Before Columbia was Columbia, it was Smithton. Five or six frontier homes were
built here not long after American Indians relinquished claim to lands north
of the Missouri River. This cluster of dirt-floor log cabins was located near
the present intersection of West Broadway and Garth Avenue -- where the
library and Grant Elementary School are located. These families bought their
land from the U.S. government at an office in Franklin, on the Missouri River,
about 20 miles west of their homes.
President James Monroe ordered that the first sales of the Upper Louisiana’s
land should begin in St. Louis on the first Monday in August 1818. One month
later, a second government land office opened in Franklin. The families that
located in this area bought their land there, from an agent named Thomas
When they sought a name for their little village on the hill, someone
suggested the name “Smithton,” honoring the genial fellow at the land office
Franklin was growing by leaps and bounds because it had fertile river bottoms
and the advantage of river transportation. It became the focus of life in this
area before the first wagons stopped in the area that is now Columbia. Before
Missouri became a state and before Boone County had been carved out of the
very large area called Howard County, Franklin had more than 1,200 residents.
It also had 225 buildings including a printing office and newspaper, a public
library, two “academies of learning,” a jail, five stores, a tobacco
factory, six Baptist churches and several others and more.
About two years later, Smithton had to be abandoned because of the lack of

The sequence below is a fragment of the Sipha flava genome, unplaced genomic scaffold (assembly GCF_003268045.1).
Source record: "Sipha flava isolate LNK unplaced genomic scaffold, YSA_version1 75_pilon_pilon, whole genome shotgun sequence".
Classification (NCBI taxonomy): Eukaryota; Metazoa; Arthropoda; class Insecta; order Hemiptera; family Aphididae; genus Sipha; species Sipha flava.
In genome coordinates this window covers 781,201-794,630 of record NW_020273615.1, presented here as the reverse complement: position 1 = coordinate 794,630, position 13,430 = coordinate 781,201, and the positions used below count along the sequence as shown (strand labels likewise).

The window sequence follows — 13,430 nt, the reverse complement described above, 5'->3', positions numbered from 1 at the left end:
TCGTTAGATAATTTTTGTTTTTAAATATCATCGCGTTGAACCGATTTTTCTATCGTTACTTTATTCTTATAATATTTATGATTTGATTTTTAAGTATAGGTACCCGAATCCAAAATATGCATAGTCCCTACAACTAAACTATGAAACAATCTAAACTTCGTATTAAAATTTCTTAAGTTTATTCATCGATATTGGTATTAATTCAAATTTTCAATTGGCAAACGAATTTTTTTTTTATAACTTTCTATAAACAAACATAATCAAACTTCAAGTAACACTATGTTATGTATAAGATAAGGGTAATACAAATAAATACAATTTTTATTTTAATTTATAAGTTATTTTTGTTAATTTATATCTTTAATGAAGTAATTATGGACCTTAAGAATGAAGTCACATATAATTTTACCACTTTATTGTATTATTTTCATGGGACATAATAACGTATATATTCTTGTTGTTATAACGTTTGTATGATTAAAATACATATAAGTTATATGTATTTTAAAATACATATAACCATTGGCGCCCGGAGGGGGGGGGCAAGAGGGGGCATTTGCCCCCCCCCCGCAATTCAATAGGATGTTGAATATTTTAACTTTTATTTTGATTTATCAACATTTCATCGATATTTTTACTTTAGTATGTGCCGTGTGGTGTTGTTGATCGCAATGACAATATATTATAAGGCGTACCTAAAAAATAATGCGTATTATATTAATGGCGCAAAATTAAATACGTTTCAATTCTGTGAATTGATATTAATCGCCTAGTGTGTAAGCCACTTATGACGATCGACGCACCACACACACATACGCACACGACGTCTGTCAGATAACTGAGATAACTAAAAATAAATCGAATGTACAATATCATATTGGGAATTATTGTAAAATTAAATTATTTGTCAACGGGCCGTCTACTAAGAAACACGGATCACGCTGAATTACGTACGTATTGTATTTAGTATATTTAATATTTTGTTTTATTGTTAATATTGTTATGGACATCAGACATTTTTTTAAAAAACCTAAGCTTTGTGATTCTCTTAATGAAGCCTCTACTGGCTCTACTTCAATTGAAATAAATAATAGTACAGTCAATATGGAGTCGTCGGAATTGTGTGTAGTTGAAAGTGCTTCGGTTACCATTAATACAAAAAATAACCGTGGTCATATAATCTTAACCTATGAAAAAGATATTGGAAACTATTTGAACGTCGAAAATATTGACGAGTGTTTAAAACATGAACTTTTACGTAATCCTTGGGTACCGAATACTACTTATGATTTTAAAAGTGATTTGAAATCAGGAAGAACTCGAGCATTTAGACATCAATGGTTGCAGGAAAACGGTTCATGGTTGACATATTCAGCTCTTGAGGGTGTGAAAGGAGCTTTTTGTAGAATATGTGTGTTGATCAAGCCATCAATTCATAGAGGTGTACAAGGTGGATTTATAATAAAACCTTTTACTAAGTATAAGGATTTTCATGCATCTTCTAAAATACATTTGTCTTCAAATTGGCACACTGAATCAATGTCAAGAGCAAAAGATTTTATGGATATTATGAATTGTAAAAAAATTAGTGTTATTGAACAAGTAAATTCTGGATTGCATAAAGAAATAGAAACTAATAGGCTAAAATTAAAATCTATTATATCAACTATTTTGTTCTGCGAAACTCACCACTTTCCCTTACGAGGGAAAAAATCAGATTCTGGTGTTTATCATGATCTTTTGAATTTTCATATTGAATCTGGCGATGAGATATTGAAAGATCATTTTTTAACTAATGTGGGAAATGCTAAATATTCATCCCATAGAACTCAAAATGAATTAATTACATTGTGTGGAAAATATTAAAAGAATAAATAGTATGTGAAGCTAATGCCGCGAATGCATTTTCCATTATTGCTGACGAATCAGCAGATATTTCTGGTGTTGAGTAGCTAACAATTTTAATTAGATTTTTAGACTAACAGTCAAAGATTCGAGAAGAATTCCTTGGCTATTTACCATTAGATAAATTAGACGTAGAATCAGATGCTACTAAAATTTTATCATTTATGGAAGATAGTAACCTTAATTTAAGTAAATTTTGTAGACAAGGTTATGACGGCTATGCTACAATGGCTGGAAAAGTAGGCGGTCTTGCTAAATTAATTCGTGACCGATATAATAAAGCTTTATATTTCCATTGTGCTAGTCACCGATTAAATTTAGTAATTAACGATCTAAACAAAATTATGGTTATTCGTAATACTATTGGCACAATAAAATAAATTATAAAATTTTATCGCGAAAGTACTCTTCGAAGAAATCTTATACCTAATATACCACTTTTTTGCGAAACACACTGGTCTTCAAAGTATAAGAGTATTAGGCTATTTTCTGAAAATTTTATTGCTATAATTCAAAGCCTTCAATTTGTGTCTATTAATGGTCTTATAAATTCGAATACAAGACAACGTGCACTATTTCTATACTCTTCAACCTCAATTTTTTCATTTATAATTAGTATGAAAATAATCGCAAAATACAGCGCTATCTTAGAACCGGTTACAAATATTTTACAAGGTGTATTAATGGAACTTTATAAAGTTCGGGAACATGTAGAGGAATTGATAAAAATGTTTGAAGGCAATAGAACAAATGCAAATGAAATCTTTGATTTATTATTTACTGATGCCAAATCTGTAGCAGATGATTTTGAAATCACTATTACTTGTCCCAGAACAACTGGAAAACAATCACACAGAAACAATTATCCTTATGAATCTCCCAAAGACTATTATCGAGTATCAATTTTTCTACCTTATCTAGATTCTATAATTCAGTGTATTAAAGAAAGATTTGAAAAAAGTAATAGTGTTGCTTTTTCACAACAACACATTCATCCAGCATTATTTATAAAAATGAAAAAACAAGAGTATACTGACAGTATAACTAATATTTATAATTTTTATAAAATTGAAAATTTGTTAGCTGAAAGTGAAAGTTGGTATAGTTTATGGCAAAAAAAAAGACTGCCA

water on that hilltop.
Thirty-five men bought enough land to lay out early Columbia with wide,
parallel streets and ample room for expansion. Many names of those earliest
pioneers are found in Columbia’s streets, schools and public buildings:
Guitar, Garth, Hickman, Clark, Lowry, Estes, Gordon, Harris, Moss and others.
Columbia was getting a good start when the Missouri River went on a rampage
and washed most of Franklin away. Franklin’s residents fled to the hill nearby
and established “New Franklin.” I heard my parents talk about “Old
Franklin” and went there to buy antiques from an old barn many years ago.
Until two weeks ago, I assumed that Franklin did not exist. Then a flier in my
grocery sack announced “Family-style dining inside Franklin Junction’s Katy
Railroad Depot.” I immediately made reservations for five, for Sunday
We ate a home-cooked meal in the remodeled MKT depot, a few feet from the Katy
trail, and in view of the mechanism of the old railroad roundhouse where
locomotives were turned around, repaired and put back into service. Mr. and
Mrs. John James were eager to explain the historical photos and other
memorabilia of Franklin’s past. The adjacent outdoor area with picnic tables
was once the location of a hotel with 90 guest rooms -- and was somehow moved
up the hill.
The Jameses and others have developed Katy Roundhouse Campgrounds and the
restaurant on their 40 acres. After being lost in New Franklin, we were
directed to the river level, to Franklin Junction. We found this stop to be a
good place to eat as well as a museum of railroad history and an interesting
link with our city’s ancestor, Smithton.